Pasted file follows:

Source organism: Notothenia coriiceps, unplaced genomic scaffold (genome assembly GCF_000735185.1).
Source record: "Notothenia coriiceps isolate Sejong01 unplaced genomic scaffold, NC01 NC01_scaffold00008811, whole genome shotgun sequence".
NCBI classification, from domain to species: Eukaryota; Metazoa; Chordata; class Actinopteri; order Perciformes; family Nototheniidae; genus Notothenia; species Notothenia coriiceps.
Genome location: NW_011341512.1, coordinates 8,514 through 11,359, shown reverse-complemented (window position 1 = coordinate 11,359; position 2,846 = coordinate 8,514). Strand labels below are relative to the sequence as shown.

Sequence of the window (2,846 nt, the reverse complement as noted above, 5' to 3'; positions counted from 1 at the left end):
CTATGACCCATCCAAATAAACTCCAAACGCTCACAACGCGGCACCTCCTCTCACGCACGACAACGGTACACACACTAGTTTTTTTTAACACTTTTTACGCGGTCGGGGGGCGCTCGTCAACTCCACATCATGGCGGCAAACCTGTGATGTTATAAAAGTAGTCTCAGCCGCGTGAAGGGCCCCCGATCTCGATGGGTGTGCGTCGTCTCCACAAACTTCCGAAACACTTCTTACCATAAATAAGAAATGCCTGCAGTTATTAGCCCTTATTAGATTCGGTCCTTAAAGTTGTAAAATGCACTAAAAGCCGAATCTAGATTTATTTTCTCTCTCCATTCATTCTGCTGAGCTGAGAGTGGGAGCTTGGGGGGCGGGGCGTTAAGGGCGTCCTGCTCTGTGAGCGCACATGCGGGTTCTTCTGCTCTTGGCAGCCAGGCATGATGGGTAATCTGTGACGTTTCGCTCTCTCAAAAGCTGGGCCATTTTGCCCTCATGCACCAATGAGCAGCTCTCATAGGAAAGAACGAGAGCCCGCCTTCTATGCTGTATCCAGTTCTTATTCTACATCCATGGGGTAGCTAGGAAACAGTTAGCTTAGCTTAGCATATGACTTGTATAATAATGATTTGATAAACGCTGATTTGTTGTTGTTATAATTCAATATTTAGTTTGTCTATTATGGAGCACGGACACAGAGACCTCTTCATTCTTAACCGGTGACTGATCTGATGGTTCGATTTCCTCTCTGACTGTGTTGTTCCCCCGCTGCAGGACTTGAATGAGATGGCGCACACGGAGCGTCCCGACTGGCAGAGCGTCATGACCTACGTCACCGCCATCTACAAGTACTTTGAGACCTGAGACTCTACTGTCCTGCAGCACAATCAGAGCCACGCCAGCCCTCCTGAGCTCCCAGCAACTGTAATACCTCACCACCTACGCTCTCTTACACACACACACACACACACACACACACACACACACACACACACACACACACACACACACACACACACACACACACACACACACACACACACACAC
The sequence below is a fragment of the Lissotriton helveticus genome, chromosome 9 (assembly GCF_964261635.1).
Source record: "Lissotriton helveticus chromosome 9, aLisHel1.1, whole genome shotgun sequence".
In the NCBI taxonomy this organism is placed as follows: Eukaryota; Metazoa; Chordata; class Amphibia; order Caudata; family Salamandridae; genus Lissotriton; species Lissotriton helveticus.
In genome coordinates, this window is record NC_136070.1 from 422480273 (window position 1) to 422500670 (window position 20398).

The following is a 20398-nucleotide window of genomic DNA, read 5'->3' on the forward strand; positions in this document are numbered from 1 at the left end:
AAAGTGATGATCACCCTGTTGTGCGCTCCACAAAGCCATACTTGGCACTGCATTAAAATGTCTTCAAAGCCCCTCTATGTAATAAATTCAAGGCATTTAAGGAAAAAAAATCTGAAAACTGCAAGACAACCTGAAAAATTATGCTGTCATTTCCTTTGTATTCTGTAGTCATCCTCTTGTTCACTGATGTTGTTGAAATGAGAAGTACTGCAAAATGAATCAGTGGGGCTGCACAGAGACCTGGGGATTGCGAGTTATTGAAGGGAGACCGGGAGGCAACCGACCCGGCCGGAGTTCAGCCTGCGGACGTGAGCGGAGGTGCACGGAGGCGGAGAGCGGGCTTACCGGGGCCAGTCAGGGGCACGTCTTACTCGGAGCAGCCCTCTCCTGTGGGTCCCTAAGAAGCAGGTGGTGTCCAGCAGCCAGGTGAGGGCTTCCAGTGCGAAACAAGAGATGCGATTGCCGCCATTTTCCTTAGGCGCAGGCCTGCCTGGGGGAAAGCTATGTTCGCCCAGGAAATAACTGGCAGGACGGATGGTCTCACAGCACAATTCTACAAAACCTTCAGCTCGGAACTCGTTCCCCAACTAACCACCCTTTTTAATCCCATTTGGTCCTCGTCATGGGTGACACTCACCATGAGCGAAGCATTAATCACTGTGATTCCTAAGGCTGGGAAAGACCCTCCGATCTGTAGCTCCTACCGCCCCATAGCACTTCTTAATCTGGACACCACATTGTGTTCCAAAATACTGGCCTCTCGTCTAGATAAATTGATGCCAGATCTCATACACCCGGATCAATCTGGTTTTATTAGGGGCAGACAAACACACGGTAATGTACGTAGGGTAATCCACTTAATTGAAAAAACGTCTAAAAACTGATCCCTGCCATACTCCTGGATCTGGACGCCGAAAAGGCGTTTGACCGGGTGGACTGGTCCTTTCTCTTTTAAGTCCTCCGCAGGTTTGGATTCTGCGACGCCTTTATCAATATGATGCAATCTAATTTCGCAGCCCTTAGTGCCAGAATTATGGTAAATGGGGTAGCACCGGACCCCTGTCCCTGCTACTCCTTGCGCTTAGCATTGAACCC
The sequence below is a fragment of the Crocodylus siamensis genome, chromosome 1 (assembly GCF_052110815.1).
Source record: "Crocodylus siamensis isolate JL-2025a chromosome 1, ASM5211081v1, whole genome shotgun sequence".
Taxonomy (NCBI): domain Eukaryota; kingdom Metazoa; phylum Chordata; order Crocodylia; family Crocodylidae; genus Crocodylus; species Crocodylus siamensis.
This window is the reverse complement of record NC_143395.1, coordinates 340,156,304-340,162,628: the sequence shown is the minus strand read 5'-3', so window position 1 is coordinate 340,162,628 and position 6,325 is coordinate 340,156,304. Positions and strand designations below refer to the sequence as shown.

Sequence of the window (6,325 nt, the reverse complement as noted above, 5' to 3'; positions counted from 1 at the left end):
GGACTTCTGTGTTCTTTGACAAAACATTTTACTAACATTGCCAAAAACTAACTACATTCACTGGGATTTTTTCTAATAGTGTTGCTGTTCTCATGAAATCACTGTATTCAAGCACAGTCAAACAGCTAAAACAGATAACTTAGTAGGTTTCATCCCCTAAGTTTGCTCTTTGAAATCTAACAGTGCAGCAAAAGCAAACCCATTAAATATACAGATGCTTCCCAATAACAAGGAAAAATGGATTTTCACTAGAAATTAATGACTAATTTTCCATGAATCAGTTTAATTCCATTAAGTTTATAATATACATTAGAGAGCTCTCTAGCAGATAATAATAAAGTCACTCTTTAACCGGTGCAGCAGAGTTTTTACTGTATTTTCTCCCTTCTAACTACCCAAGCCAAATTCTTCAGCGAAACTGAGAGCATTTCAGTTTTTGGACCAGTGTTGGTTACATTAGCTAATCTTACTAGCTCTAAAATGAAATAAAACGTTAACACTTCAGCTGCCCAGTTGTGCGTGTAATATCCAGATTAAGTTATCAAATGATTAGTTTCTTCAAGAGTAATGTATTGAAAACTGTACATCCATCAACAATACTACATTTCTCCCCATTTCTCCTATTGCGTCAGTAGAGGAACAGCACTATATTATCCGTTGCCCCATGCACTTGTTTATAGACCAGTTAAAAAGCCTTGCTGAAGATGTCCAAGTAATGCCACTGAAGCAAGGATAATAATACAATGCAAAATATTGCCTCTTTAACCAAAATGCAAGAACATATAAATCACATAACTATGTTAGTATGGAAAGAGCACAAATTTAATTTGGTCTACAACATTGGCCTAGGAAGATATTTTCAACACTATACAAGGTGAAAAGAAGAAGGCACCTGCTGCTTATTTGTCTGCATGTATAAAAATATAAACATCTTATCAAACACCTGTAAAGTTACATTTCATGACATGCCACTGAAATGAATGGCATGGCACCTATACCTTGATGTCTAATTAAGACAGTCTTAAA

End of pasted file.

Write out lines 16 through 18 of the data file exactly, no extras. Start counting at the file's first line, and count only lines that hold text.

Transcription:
This window is the reverse complement of record NC_143395.1, coordinates 340,156,304-340,162,628: the sequence shown is the minus strand read 5'-3', so window position 1 is coordinate 340,162,628 and position 6,325 is coordinate 340,156,304. Positions and strand designations below refer to the sequence as shown.

Sequence of the window (6,325 nt, the reverse complement as noted above, 5' to 3'; positions counted from 1 at the left end):
GGACTTCTGTGTTCTTTGACAAAACATTTTACTAACATTGCCAAAAACTAACTACATTCACTGGGATTTTTTCTAATAGTGTTGCTGTTCTCATGAAATCACTGTATTCAAGCACAGTCAAACAGCTAAAACAGATAACTTAGTAGGTTTCATCCCCTAAGTTTGCTCTTTGAAATCTAACAGTGCAGCAAAAGCAAACCCATTAAATATACAGATGCTTCCCAATAACAAGGAAAAATGGATTTTCACTAGAAATTAATGACTAATTTTCCATGAATCAGTTTAATTCCATTAAGTTTATAATATACATTAGAGAGCTCTCTAGCAGATAATAATAAAGTCACTCTTTAACCGGTGCAGCAGAGTTTTTACTGTATTTTCTCCCTTCTAACTACCCAAGCCAAATTCTTCAGCGAAACTGAGAGCATTTCAGTTTTTGGACCAGTGTTGGTTACATTAGCTAATCTTACTAGCTCTAAAATGAAATAAAACGTTAACACTTCAGCTGCCCAGTTGTGCGTGTAATATCCAGATTAAGTTATCAAATGATTAGTTTCTTCAAGAGTAATGTATTGAAAACTGTACATCCATCAACAATACTACATTTCTCCCCATTTCTCCTATTGCGTCAGTAGAGGAACAGCACTATATTATCCGTTGCCCCATGCACTTGTTTATAGACCAGTTAAAAAGCCTTGCTGAAGATGTCCAAGTAATGCCACTGAAGCAAGGATAATAATACAATGCAAAATATTGCCTCTTTAACCAAAATGCAAGAACATATAAATCACATAACTATGTTAGTATGGAAAGAGCACAAATTTAATTTGGTCTACAACATTGGCCTAGGAAGATATTTTCAACACTATACAAGGTGAAAAGAAGAAGGCACCTGCTGCTTATTTGTCTGCATGTATAAAAATATAAACATCTTATCAAACACCTGTAAAGTTACATTTCATGACATGCCACTGAAATGAATGGCATGGCACCTATACCTTGATGTCTAATTAAGACAGTCTTAAA